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For a decade, hundreds of thousands of people have combed the deserts and mountains of the southwest, looking for a treasure of unknown value, hidden by an art collector named Forrest Fenn. Some left jobs and families behind in their quest; a few died during the search.

The quest for Fenn’s treasure was kickstarted by the short clue to the treasure’s whereabouts in a poem he wrote included in his 2010 memoir, The Thrill of the Chase.

As I have gone alone in there
And with my treasures bold,
I can keep my secret where,
And hint of riches new and old.

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Begin it where warm waters halt
And take it in the canyon down,
Not far, but too far to walk.
Put in below the home of Brown.

From there it’s no place for the meek,
The end is ever drawing nigh;
There’ll be no paddle up your creek,
Just heavy loads and water high.

If you’ve been wise and found the blaze,
Look quickly down, your quest to cease,
But tarry scant with marvel gaze,
Just take the chest and go in peace.

So why is it that I must go
And leave my trove for all to seek?
The answers I already know,
I’ve done it tired, and now I’m weak.

So hear me all and listen good,
Your effort will be worth the cold.
If you are brave and in the wood
I give you title to the gold.

Yesterday, Fenn announced that the treasure, worth an estimated $2 million, had at last been found, confirmed, he says, by a man who sent him a photograph of the stash. All Fenn would say was the man was from “back east” and didn’t want to be identified. Fenn promises more information will be released, including the photo, shortly.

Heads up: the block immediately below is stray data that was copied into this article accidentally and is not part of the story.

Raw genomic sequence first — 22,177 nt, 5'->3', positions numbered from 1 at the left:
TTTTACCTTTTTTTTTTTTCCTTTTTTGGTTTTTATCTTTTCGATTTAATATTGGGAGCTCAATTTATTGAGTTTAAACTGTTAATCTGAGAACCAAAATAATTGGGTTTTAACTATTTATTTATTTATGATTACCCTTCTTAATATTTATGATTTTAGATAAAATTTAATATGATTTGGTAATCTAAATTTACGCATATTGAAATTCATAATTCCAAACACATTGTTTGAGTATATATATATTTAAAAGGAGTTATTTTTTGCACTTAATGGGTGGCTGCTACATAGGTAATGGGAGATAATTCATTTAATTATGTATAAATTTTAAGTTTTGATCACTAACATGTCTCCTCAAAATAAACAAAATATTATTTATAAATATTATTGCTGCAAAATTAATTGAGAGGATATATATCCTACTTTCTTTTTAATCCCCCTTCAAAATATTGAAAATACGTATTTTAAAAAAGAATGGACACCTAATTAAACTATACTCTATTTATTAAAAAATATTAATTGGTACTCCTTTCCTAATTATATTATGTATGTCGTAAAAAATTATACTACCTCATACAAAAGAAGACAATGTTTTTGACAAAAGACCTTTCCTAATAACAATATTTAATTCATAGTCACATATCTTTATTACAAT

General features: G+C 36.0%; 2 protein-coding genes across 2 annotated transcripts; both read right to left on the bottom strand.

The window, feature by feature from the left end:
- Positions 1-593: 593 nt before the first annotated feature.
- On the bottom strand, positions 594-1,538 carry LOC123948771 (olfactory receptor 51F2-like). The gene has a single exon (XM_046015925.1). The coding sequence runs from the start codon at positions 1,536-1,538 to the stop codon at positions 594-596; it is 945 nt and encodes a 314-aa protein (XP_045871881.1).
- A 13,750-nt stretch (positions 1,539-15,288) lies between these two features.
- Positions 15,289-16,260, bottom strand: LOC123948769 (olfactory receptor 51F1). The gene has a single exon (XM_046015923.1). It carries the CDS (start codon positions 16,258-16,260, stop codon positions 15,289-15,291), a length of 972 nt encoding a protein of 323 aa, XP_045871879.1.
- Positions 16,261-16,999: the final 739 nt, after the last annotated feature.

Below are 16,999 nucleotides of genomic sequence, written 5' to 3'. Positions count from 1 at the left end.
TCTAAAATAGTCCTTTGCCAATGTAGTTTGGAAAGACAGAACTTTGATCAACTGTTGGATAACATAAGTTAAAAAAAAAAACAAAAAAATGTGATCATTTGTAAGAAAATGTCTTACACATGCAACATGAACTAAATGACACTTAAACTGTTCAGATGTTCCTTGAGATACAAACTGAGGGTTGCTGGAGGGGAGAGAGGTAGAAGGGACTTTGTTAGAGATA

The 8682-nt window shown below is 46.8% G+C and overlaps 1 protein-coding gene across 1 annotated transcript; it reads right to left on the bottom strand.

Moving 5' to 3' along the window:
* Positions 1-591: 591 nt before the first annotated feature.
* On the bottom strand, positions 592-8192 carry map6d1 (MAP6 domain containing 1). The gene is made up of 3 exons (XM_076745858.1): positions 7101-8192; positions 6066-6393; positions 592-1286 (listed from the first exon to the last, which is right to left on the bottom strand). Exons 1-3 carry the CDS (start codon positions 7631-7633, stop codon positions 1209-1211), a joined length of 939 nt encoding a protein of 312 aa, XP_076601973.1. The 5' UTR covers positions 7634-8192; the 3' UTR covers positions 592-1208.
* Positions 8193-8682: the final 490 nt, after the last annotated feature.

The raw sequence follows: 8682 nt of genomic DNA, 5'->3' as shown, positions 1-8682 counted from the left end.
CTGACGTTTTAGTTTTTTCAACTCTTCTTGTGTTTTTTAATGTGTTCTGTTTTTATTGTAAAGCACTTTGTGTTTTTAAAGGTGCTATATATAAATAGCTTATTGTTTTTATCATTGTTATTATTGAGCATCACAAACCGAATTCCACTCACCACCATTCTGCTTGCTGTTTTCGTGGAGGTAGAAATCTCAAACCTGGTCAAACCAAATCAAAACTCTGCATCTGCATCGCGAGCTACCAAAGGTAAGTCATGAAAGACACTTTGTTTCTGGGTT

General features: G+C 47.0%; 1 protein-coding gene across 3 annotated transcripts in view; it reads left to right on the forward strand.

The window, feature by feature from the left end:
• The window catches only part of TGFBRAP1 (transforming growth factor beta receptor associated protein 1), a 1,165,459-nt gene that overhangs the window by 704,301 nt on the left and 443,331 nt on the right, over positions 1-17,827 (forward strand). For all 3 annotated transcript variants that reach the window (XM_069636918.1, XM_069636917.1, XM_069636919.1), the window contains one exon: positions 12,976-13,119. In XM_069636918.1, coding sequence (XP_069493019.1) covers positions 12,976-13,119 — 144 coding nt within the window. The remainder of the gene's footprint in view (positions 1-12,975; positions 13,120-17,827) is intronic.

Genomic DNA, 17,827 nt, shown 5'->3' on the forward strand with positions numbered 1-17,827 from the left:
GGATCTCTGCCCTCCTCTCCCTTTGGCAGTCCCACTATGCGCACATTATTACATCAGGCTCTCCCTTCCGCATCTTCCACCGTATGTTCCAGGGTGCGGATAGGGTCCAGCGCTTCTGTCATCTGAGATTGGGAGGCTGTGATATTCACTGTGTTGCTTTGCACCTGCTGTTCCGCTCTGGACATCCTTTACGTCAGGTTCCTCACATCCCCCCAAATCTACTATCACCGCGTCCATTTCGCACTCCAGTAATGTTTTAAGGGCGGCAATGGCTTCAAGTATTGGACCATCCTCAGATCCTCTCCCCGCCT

The quest for the treasure has been controversial for years. Many allege it never existed and accuse Fenn of responsibility for people quitting jobs or dying in pursuit. Some claim Fenn routinely moved the treasure, complicating finding the thing. Others imagine the treasure was found years ago but Fenn refused to announce it publicly, enjoying the spectacle too much.

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Fenn has been sued multiple times by frustrated collectors, arguing that he made misleading statements and caused suffering and harm to those searching for a box full of riches.

A treasure hunter from Chicago, upon learning Fenn’s riches had been found, has filed an injunction in federal court accusing the man who located the treasure of stealing the location from her somehow.

“He stole my solve,” she said, according to the Santa Fe New Mexican. “He followed and cheated me to get the chest.”

Fenn occasionally gave interviews and dropped more clues over the years.

“The ornate, Romanesque box is 10-by-10 inches and weighs about 40 pounds when loaded,” NPR’s John Burnett said in 2016. “Fenn has only revealed that it is hidden in the Rocky Mountains, somewhere between Santa Fe and the Canadian border at an elevation above 5,000 feet. It’s not in a mine, a graveyard or near a structure.”

Fenn also made clear that the location didn’t require any special technical ability or superhuman fitness to reach, pointing out that he hid the box when he was 80 years old.

On his website announcing the find, Fenn said:

“It was under a canopy of stars in the lush, forested vegetation of the Rocky Mountains and had not moved from the spot where I hid it more than 10 years ago. I do not know the person who found it, but the poem in my book led him to the precise spot. I congratulate the thousands of people who participated in the search and hope they will continue to be drawn by the promise of other discoveries. So the search is over. Look for more information and photos in the coming days.”

Photo: Andrew Preble

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